Averøya is an island on the mid-western coast of Norway, located in Møre og Romsdal county. The municipality Averøy is mainly formed by a relatively large main island, partly split up by a fjord, but there is also several small islands and islets in the north-west.
Many people describe Averøy as a "miniature of Norway" as all the landscape typical to Norway is represented here. The island is also famous for being one of the two municipalities connected by The Atlantic Road (Atlanterhavsveien)
Averøy has deep roots to the ocean. In the earlier times land was seen upon more as a barrier than a route of transportation. The boat has always has been the preferred way of transport and this has clearly effected the settlements on the island and the sorroundings. Until the 60's the island was divided into three municipalities. The island only got connected to the mainland as late as 1989.
Fishing and farming has always been the main industry here. Industry related to shipping and fish farming is also amongst the biggest industries on the island. The oil-related business in Kristiansund nearby has also become a large actor when it comes to labour.
Situated on the coastline between Molde and Kristiansund, Averøy is reachable by the state road "Rv 64" running straight through it connecting the two earlier mentioned cities. In the west, towards Molde, the Rv 64 connects Averøy to the mainland as The Atlantic Road (Atlanterhavsveien). In the northeast the Rv 64 dives into the ocean, as The Atlantic Ocean Tunnel, connecting the island to Kristiansund.
The two bus companies Nettbuss Møre and Eide Auto is cooperating and have routes passing through Averøy from both Kristiansund and Molde every one or two hours in the weekdays. In the weekends you can expect about three departures a day.
Your own car or motorcycle is the best way to get around and travel at your own speed.
For bus options, look in the "Get in" section.
For additional information regarding public transportation in Møre og Romsdal, contact the public transport information "Trafikanten Møre og Romsdal" on the phone number 177.
Cycling is a good option for exploring Averøy as main roads on the island have no steep hills worthy of mentioning and the traffic is rather low. With all that said, the long distances make it hard to explore the entire island in e.g. one day.
- Atlanterhavsveien. (The Atlantic Road). Averøy's most popular attraction is a 8km long piece of road connecting Averøy to the mainland via a stretch of several islets connected by 8 bridges. The road was voted as construction of the century in 2005 and is one of Norway's top ten landscape based tourist attractions. For the most spectacular view you should visit on a sunny day in the spring or summer, or when there is a storm. In the summertime, this place is crowded by campers but still worth a visit. From one of its islets, "Geitøya", there is possible to go by boat to Håholmen on request.
- Bremsneshola (The Bremsnes Cave). This is a huge cave measuring about 80 meters in length and 4 - 12 meters in width.
- Håholmen. An earlier fishing station situated on the islet/island "Håholmen", only reachable by boat from Atlanterhavsveien. Since its origin on the early 17th century it has been an important place for fishermen in hundreds of years. The island is now only partly inhabited caused by the hotel and restaurant business going on. Well worth a visit.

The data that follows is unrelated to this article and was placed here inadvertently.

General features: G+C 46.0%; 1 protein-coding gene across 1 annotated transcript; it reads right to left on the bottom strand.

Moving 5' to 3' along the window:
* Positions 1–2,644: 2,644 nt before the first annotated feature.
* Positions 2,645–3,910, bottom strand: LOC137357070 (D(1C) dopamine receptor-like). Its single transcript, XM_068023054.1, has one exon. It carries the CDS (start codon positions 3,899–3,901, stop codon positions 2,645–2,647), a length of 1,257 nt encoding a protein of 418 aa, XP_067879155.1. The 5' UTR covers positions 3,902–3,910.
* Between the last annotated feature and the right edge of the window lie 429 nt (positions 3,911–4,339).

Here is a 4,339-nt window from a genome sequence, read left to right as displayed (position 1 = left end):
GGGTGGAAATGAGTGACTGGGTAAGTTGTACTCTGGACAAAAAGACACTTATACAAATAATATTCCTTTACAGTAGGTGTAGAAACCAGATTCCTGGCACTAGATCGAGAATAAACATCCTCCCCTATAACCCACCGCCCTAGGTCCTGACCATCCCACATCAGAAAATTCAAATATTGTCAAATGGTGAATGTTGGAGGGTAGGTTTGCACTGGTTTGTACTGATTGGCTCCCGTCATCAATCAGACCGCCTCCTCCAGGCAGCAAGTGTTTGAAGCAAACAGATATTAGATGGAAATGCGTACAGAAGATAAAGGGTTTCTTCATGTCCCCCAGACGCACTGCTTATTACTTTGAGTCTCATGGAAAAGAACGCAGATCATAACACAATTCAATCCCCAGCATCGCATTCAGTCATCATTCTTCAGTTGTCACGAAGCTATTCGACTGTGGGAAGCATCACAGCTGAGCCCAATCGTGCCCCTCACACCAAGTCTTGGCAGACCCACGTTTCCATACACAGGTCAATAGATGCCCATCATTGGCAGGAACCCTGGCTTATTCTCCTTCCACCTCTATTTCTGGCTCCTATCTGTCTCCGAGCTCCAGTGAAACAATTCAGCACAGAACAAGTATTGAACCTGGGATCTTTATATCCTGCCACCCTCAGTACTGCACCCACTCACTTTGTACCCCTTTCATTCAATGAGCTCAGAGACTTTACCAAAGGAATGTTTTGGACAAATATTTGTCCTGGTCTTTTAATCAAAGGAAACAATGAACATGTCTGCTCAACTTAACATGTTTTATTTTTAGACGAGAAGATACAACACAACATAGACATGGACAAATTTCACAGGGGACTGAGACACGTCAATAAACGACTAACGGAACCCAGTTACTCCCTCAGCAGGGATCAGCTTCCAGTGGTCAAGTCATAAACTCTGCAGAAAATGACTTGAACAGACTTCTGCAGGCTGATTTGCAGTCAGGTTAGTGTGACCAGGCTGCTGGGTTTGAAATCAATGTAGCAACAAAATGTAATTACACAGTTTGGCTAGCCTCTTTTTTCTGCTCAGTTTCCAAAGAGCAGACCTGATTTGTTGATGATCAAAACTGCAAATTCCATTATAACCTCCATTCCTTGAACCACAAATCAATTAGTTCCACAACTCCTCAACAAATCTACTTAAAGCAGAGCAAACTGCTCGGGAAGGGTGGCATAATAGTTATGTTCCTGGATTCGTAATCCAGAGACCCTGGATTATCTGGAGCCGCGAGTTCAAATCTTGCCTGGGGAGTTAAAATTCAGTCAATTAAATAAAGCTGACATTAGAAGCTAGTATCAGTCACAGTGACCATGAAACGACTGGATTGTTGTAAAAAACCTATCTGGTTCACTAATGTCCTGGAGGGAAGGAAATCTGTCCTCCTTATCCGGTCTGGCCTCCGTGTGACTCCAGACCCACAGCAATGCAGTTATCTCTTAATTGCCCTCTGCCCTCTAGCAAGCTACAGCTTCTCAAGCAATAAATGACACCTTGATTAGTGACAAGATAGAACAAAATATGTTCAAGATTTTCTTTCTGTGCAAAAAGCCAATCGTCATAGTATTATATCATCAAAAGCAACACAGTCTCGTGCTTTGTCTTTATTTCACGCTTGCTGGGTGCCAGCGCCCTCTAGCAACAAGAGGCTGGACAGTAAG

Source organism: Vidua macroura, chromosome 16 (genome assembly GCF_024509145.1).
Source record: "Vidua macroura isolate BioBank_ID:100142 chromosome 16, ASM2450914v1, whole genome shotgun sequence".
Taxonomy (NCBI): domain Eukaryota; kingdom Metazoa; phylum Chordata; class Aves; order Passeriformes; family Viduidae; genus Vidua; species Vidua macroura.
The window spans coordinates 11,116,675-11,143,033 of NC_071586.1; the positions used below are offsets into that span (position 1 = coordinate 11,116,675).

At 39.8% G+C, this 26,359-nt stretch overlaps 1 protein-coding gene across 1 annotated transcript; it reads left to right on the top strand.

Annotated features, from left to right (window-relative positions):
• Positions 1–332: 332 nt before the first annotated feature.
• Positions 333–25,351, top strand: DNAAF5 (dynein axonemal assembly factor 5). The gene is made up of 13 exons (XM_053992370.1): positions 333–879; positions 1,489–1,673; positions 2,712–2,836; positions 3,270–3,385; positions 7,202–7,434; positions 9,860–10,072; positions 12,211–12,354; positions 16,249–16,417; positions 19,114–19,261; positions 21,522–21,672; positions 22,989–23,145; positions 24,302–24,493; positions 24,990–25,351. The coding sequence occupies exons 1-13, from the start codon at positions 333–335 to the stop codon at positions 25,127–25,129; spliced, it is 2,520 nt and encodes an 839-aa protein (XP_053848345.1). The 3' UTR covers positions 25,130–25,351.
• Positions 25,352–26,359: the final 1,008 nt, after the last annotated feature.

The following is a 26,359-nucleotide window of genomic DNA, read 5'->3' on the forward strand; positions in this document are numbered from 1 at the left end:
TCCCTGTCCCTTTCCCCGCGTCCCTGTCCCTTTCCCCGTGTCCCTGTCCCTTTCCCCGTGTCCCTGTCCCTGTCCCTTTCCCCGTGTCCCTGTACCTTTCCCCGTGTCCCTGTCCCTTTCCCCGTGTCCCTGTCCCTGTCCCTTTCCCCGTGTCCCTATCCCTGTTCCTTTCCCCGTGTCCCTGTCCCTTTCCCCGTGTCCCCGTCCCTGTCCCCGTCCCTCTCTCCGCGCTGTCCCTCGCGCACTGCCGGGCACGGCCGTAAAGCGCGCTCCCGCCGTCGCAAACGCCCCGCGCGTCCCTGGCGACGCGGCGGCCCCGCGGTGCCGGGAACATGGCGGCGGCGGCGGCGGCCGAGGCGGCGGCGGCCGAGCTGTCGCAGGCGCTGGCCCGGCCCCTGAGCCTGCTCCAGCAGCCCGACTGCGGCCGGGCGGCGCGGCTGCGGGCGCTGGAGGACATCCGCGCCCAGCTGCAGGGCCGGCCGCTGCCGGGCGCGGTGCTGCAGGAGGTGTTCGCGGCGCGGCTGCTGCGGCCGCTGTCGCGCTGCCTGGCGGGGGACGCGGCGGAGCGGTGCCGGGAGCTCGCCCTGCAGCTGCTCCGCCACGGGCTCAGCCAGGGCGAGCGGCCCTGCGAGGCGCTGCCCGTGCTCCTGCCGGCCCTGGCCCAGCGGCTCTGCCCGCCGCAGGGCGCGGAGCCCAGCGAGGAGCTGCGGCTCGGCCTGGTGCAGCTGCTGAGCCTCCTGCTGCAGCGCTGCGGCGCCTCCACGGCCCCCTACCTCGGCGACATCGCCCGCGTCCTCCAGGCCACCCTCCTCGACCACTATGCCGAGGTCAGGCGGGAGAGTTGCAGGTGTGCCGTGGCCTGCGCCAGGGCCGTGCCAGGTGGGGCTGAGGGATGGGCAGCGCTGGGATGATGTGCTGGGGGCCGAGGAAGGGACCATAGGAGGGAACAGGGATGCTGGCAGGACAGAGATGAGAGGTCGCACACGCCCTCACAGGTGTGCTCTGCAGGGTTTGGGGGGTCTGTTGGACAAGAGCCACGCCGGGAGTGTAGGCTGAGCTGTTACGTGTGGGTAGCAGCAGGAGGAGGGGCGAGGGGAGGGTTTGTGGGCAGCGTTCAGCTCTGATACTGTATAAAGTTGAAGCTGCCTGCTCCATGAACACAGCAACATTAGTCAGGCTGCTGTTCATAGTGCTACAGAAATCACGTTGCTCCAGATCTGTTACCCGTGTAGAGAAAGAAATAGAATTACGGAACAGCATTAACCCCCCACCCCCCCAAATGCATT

- Kvernes Stave Church. This church is one of the youngest of Norway’s 28 stave churches. Built around the 13th century.
- Kvernes Rural Museum. The main yard of the museum with it's 11 buildings form a typical coastal farming environment the way it was around the 18th to 19th century. Her you can find farmhouses, storehouses and "fire-houses" (Eldhus) from different eras.
- The rock carvings at Søbstadklubben. Whales carved into the mountainside, probably from the early Stone Age approximately 5000 years ago.
- Hestskjæret Lighthouse. Built in 1879, this is one of the lighthouses overlooking the hazardous Hustadvika. Was inhabitated in older times but is now automated. It is still an important landmark but is not very much visited due to its inaccessibility.
- Håkårøysa. Nordmøre's biggest burial mound from the Viking age. It's unknown who or what lies there, but it is clear that a substantial amount of labour was put into this grave.
- Sveggesundet. Small village situated on both sides of a beautiful strait next to the Norwegian Sea. Go here for an autentic experience of life by the sea.
- Meek-knoken. The tallest mountain on the island with it's 751 metres above sea level. On a nice day you can even se the windmills on Smøla, over 50km away.
- The "Ting" meeting-places on Bremsnes and Kvernes. Old Viking meeting places. Rumors says that Harald Fairhair (Harald Hårfagre) cut his hair at Bremsnes after his unification of Norway around year 885 A.C.
- The copper mines on Dyrset and Fagerfjellet. There was mining on several sites on the island in the period from 1806 to 1917. The sites still exists but are not well kept.
- Fishing from the fishing bridges on The Atlantic Road
- Hiking across the mountains in the centre of the island
- Averøy Restaurant in Bruhagen
- Bjartmars favorittkro. In Kårvåg
- Averøy Restaurant
- Atlanterhavsveien Sjøstuer.
- Kvernes Utleie.
- Hustadvika Gjestegård.
- Leithe Gård.
- Lysø Camping.
- Rangøy Rorbu.
- Skjerneset Bryggecamping.
In Norway it is also allowed to camp everywhere temporarly (max two days) at a "fair" distance from cultivated areas. This makes camping in a tent a cheap and popular option. Due to massive amounts of uncultivated areas on Averøya there are many places where this is possible.
Averøy Turist Information
- Address: Sentrumsbygget, Bruhagen, 6530 Averøy
- Phone: (+47) 71 51 44 77
- Fax: (+47) 71 51 44 78
- Mobile: (+47) 92 22 51 58
- E-mail: firstname.lastname@example.org